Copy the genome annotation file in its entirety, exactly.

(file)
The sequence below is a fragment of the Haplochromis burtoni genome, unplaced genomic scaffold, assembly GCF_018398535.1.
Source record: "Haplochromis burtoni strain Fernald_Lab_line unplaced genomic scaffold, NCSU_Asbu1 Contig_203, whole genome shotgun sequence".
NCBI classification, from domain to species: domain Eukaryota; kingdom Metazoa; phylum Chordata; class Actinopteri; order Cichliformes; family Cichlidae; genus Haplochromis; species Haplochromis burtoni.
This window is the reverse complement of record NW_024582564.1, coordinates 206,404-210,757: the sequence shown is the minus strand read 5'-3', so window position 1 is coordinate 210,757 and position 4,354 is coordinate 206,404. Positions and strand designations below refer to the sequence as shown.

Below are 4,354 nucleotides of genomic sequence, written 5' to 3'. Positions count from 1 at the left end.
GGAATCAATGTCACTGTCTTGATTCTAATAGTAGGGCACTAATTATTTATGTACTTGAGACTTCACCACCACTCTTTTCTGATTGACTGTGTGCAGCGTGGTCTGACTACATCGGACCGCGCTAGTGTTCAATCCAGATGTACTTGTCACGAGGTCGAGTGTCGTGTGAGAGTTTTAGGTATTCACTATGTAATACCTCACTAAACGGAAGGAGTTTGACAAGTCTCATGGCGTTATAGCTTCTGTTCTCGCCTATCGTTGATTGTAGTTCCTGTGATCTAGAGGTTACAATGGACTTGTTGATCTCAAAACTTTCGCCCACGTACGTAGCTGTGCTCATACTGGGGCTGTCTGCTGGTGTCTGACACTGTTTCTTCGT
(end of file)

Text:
The sequence below is a fragment of the Haplochromis burtoni genome, unplaced genomic scaffold, assembly GCF_018398535.1.
Source record: "Haplochromis burtoni strain Fernald_Lab_line unplaced genomic scaffold, NCSU_Asbu1 Contig_203, whole genome shotgun sequence".
NCBI classification, from domain to species: domain Eukaryota; kingdom Metazoa; phylum Chordata; class Actinopteri; order Cichliformes; family Cichlidae; genus Haplochromis; species Haplochromis burtoni.
This window is the reverse complement of record NW_024582564.1, coordinates 206,404-210,757: the sequence shown is the minus strand read 5'-3', so window position 1 is coordinate 210,757 and position 4,354 is coordinate 206,404. Positions and strand designations below refer to the sequence as shown.

Below are 4,354 nucleotides of genomic sequence, written 5' to 3'. Positions count from 1 at the left end.
GGAATCAATGTCACTGTCTTGATTCTAATAGTAGGGCACTAATTATTTATGTACTTGAGACTTCACCACCACTCTTTTCTGATTGACTGTGTGCAGCGTGGTCTGACTACATCGGACCGCGCTAGTGTTCAATCCAGATGTACTTGTCACGAGGTCGAGTGTCGTGTGAGAGTTTTAGGTATTCACTATGTAATACCTCACTAAACGGAAGGAGTTTGACAAGTCTCATGGCGTTATAGCTTCTGTTCTCGCCTATCGTTGATTGTAGTTCCTGTGATCTAGAGGTTACAATGGACTTGTTGATCTCAAAACTTTCGCCCACGTACGTAGCTGTGCTCATACTGGGGCTGTCTGCTGGTGTCTGACACTGTTTCTTCGT